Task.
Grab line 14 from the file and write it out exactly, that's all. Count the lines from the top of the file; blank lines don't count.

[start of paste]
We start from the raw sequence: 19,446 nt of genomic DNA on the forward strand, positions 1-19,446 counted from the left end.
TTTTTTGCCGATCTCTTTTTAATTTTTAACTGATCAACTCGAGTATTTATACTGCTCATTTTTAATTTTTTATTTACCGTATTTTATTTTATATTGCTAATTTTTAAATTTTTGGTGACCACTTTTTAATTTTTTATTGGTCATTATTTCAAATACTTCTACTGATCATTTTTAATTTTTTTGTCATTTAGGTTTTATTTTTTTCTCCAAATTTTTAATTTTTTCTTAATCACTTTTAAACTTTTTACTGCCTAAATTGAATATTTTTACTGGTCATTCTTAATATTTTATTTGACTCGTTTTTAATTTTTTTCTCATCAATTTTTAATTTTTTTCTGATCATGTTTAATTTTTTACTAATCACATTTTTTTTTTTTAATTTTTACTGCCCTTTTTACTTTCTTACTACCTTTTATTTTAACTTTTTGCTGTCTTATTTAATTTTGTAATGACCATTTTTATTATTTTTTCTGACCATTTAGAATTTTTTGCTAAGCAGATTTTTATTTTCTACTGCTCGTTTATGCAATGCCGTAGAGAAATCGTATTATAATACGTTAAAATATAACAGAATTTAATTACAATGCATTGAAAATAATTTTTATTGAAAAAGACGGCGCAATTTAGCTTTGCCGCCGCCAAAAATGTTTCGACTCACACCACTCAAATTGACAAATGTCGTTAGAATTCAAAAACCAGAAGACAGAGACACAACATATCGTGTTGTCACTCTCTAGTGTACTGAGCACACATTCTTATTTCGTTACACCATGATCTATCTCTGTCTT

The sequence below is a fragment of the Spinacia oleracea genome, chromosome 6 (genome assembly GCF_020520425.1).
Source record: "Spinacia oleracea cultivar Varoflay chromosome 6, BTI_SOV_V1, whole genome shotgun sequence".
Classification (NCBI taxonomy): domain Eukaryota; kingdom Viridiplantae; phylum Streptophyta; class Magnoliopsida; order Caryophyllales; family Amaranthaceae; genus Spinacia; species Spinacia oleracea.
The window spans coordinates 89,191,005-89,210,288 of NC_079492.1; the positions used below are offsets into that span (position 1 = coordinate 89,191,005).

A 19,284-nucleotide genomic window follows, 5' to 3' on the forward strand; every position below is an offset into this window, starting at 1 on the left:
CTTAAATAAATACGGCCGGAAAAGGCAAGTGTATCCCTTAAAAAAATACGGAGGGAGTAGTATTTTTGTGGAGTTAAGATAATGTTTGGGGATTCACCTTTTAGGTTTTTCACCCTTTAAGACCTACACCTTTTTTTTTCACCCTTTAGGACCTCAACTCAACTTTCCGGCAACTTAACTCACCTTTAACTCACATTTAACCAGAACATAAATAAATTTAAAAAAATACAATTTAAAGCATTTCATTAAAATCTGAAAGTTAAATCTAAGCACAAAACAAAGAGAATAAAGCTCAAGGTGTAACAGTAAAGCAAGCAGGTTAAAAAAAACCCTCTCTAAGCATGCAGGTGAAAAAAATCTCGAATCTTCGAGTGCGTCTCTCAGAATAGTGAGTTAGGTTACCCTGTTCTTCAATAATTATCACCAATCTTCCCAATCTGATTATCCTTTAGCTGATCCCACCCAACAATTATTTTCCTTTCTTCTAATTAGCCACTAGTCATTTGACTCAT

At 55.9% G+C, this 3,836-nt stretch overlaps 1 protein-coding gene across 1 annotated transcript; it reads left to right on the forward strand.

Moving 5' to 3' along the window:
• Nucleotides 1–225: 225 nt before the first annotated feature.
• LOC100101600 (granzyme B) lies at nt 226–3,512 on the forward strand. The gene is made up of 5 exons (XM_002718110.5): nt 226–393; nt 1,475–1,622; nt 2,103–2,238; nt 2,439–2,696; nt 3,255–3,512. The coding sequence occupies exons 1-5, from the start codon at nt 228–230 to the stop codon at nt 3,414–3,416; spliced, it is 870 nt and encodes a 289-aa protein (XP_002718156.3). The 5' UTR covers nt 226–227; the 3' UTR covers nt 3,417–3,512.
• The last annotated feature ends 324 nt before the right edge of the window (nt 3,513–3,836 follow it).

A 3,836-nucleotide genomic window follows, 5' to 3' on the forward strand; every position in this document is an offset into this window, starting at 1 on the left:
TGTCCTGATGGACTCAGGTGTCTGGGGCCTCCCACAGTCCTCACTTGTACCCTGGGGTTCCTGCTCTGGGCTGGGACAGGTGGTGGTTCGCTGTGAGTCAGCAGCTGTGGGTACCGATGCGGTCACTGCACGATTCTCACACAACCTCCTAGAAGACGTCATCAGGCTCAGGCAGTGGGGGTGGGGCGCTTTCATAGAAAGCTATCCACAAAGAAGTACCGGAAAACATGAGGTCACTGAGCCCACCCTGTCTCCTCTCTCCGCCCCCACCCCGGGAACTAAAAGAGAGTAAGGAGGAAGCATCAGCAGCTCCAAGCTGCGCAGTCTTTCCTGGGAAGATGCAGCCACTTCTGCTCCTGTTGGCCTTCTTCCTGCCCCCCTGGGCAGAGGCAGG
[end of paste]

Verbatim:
A 3,836-nucleotide genomic window follows, 5' to 3' on the forward strand; every position in this document is an offset into this window, starting at 1 on the left: